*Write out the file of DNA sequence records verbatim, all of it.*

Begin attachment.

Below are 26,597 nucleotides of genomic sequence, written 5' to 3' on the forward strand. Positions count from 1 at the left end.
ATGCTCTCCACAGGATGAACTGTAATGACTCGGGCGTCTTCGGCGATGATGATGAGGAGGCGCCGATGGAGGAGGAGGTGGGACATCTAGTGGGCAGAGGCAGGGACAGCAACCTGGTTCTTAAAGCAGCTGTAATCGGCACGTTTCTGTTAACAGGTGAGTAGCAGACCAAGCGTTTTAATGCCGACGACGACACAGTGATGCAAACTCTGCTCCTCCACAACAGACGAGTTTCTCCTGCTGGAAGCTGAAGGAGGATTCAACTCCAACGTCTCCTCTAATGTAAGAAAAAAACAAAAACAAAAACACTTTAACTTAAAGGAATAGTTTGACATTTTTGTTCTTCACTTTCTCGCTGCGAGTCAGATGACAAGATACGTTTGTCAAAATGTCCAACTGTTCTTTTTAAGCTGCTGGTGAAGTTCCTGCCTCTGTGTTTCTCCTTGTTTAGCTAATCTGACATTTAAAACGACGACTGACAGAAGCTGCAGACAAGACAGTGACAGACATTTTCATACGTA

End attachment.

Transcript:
Below are 26,597 nucleotides of genomic sequence, written 5' to 3' on the forward strand. Positions count from 1 at the left end.
ATGCTCTCCACAGGATGAACTGTAATGACTCGGGCGTCTTCGGCGATGATGATGAGGAGGCGCCGATGGAGGAGGAGGTGGGACATCTAGTGGGCAGAGGCAGGGACAGCAACCTGGTTCTTAAAGCAGCTGTAATCGGCACGTTTCTGTTAACAGGTGAGTAGCAGACCAAGCGTTTTAATGCCGACGACGACACAGTGATGCAAACTCTGCTCCTCCACAACAGACGAGTTTCTCCTGCTGGAAGCTGAAGGAGGATTCAACTCCAACGTCTCCTCTAATGTAAGAAAAAAACAAAAACAAAAACACTTTAACTTAAAGGAATAGTTTGACATTTTTGTTCTTCACTTTCTCGCTGCGAGTCAGATGACAAGATACGTTTGTCAAAATGTCCAACTGTTCTTTTTAAGCTGCTGGTGAAGTTCCTGCCTCTGTGTTTCTCCTTGTTTAGCTAATCTGACATTTAAAACGACGACTGACAGAAGCTGCAGACAAGACAGTGACAGACATTTTCATACGTA